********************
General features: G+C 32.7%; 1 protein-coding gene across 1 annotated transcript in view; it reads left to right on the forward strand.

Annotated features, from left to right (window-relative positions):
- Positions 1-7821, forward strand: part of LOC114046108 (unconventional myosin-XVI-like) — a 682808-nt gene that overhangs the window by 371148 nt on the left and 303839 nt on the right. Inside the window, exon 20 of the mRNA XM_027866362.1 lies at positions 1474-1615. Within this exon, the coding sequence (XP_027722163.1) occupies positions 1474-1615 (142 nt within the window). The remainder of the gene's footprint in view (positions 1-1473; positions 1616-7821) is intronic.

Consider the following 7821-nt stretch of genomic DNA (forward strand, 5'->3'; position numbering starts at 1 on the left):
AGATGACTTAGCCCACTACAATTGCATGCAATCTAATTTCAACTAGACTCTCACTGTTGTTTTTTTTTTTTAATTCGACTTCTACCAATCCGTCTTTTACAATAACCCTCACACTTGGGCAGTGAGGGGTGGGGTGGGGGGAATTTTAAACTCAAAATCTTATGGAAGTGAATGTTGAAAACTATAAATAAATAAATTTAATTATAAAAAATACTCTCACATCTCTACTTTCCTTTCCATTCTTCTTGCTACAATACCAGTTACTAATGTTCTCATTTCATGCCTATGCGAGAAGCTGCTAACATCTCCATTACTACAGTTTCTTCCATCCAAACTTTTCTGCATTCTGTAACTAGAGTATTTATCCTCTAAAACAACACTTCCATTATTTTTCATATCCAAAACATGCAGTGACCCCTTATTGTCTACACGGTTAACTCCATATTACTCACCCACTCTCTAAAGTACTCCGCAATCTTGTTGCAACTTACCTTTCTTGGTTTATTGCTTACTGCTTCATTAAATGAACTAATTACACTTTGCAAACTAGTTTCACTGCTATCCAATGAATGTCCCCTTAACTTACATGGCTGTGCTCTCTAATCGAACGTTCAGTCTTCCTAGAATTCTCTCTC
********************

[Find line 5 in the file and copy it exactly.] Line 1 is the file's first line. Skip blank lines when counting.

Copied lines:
AGATGACTTAGCCCACTACAATTGCATGCAATCTAATTTCAACTAGACTCTCACTGTTGTTTTTTTTTTTTAATTCGACTTCTACCAATCCGTCTTTTACAATAACCCTCACACTTGGGCAGTGAGGGGTGGGGTGGGGGGAATTTTAAACTCAAAATCTTATGGAAGTGAATGTTGAAAACTATAAATAAATAAATTTAATTATAAAAAATACTCTCACATCTCTACTTTCCTTTCCATTCTTCTTGCTACAATACCAGTTACTAATGTTCTCATTTCATGCCTATGCGAGAAGCTGCTAACATCTCCATTACTACAGTTTCTTCCATCCAAACTTTTCTGCATTCTGTAACTAGAGTATTTATCCTCTAAAACAACACTTCCATTATTTTTCATATCCAAAACATGCAGTGACCCCTTATTGTCTACACGGTTAACTCCATATTACTCACCCACTCTCTAAAGTACTCCGCAATCTTGTTGCAACTTACCTTTCTTGGTTTATTGCTTACTGCTTCATTAAATGAACTAATTACACTTTGCAAACTAGTTTCACTGCTATCCAATGAATGTCCCCTTAACTTACATGGCTGTGCTCTCTAATCGAACGTTCAGTCTTCCTAGAATTCTCTCTC